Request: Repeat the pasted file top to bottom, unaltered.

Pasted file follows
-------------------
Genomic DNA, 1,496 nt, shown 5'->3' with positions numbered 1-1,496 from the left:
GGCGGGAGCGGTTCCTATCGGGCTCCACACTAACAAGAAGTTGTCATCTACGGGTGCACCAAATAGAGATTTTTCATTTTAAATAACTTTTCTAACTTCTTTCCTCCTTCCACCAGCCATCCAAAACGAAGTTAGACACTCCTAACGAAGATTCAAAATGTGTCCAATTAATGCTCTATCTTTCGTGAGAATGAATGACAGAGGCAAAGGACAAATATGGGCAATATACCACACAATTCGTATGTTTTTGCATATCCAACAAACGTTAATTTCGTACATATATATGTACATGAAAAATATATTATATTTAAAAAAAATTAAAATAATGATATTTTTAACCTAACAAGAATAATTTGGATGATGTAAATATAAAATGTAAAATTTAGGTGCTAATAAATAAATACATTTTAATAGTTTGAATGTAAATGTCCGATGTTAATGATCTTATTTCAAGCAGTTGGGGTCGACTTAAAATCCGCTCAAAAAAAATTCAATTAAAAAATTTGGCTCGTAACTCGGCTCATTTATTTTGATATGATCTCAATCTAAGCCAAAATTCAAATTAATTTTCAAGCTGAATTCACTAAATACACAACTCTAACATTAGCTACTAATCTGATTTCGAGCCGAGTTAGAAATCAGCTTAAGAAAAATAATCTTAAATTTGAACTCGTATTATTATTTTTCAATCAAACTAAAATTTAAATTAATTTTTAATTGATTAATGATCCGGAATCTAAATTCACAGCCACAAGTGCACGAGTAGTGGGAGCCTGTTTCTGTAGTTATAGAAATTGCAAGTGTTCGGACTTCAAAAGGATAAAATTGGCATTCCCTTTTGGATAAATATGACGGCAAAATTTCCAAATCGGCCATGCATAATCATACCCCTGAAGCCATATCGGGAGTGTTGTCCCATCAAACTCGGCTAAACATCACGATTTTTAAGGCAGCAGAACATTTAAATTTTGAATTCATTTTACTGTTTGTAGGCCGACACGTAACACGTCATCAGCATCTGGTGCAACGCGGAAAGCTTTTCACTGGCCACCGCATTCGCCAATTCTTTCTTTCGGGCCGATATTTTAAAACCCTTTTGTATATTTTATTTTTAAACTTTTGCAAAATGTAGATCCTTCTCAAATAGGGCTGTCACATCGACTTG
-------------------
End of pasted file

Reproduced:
Genomic DNA, 1,496 nt, shown 5'->3' with positions numbered 1-1,496 from the left:
GGCGGGAGCGGTTCCTATCGGGCTCCACACTAACAAGAAGTTGTCATCTACGGGTGCACCAAATAGAGATTTTTCATTTTAAATAACTTTTCTAACTTCTTTCCTCCTTCCACCAGCCATCCAAAACGAAGTTAGACACTCCTAACGAAGATTCAAAATGTGTCCAATTAATGCTCTATCTTTCGTGAGAATGAATGACAGAGGCAAAGGACAAATATGGGCAATATACCACACAATTCGTATGTTTTTGCATATCCAACAAACGTTAATTTCGTACATATATATGTACATGAAAAATATATTATATTTAAAAAAAATTAAAATAATGATATTTTTAACCTAACAAGAATAATTTGGATGATGTAAATATAAAATGTAAAATTTAGGTGCTAATAAATAAATACATTTTAATAGTTTGAATGTAAATGTCCGATGTTAATGATCTTATTTCAAGCAGTTGGGGTCGACTTAAAATCCGCTCAAAAAAAATTCAATTAAAAAATTTGGCTCGTAACTCGGCTCATTTATTTTGATATGATCTCAATCTAAGCCAAAATTCAAATTAATTTTCAAGCTGAATTCACTAAATACACAACTCTAACATTAGCTACTAATCTGATTTCGAGCCGAGTTAGAAATCAGCTTAAGAAAAATAATCTTAAATTTGAACTCGTATTATTATTTTTCAATCAAACTAAAATTTAAATTAATTTTTAATTGATTAATGATCCGGAATCTAAATTCACAGCCACAAGTGCACGAGTAGTGGGAGCCTGTTTCTGTAGTTATAGAAATTGCAAGTGTTCGGACTTCAAAAGGATAAAATTGGCATTCCCTTTTGGATAAATATGACGGCAAAATTTCCAAATCGGCCATGCATAATCATACCCCTGAAGCCATATCGGGAGTGTTGTCCCATCAAACTCGGCTAAACATCACGATTTTTAAGGCAGCAGAACATTTAAATTTTGAATTCATTTTACTGTTTGTAGGCCGACACGTAACACGTCATCAGCATCTGGTGCAACGCGGAAAGCTTTTCACTGGCCACCGCATTCGCCAATTCTTTCTTTCGGGCCGATATTTTAAAACCCTTTTGTATATTTTATTTTTAAACTTTTGCAAAATGTAGATCCTTCTCAAATAGGGCTGTCACATCGACTTG